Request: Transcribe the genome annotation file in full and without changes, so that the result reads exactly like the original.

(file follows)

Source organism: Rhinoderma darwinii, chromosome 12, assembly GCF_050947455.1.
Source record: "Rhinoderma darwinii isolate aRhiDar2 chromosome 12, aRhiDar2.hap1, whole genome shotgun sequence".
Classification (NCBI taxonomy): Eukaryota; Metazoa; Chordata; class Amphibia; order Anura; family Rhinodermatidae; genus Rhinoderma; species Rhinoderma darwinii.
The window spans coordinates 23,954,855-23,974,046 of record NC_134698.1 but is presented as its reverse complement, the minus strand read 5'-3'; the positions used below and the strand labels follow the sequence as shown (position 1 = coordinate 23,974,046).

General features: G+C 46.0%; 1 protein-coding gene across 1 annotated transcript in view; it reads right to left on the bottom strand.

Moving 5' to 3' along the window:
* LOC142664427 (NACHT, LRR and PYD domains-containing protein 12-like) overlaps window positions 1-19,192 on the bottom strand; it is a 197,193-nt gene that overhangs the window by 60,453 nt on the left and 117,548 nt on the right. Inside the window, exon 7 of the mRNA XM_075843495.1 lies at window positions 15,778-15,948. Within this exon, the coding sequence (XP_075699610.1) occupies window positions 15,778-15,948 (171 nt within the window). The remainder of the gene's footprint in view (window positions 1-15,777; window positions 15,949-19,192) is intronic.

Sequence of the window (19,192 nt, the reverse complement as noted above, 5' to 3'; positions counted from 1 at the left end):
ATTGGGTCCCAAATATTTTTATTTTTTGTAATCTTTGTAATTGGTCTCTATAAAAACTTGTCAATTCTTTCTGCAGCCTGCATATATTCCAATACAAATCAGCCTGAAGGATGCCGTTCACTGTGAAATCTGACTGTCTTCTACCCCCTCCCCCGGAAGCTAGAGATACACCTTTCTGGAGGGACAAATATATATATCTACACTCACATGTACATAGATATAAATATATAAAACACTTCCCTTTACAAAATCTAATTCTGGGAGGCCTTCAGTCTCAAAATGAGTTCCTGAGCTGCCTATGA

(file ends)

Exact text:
Source organism: Rhinoderma darwinii, chromosome 12, assembly GCF_050947455.1.
Source record: "Rhinoderma darwinii isolate aRhiDar2 chromosome 12, aRhiDar2.hap1, whole genome shotgun sequence".
Classification (NCBI taxonomy): Eukaryota; Metazoa; Chordata; class Amphibia; order Anura; family Rhinodermatidae; genus Rhinoderma; species Rhinoderma darwinii.
The window spans coordinates 23,954,855-23,974,046 of record NC_134698.1 but is presented as its reverse complement, the minus strand read 5'-3'; the positions used below and the strand labels follow the sequence as shown (position 1 = coordinate 23,974,046).

General features: G+C 46.0%; 1 protein-coding gene across 1 annotated transcript in view; it reads right to left on the bottom strand.

Moving 5' to 3' along the window:
* LOC142664427 (NACHT, LRR and PYD domains-containing protein 12-like) overlaps window positions 1-19,192 on the bottom strand; it is a 197,193-nt gene that overhangs the window by 60,453 nt on the left and 117,548 nt on the right. Inside the window, exon 7 of the mRNA XM_075843495.1 lies at window positions 15,778-15,948. Within this exon, the coding sequence (XP_075699610.1) occupies window positions 15,778-15,948 (171 nt within the window). The remainder of the gene's footprint in view (window positions 1-15,777; window positions 15,949-19,192) is intronic.

Sequence of the window (19,192 nt, the reverse complement as noted above, 5' to 3'; positions counted from 1 at the left end):
ATTGGGTCCCAAATATTTTTATTTTTTGTAATCTTTGTAATTGGTCTCTATAAAAACTTGTCAATTCTTTCTGCAGCCTGCATATATTCCAATACAAATCAGCCTGAAGGATGCCGTTCACTGTGAAATCTGACTGTCTTCTACCCCCTCCCCCGGAAGCTAGAGATACACCTTTCTGGAGGGACAAATATATATATCTACACTCACATGTACATAGATATAAATATATAAAACACTTCCCTTTACAAAATCTAATTCTGGGAGGCCTTCAGTCTCAAAATGAGTTCCTGAGCTGCCTATGA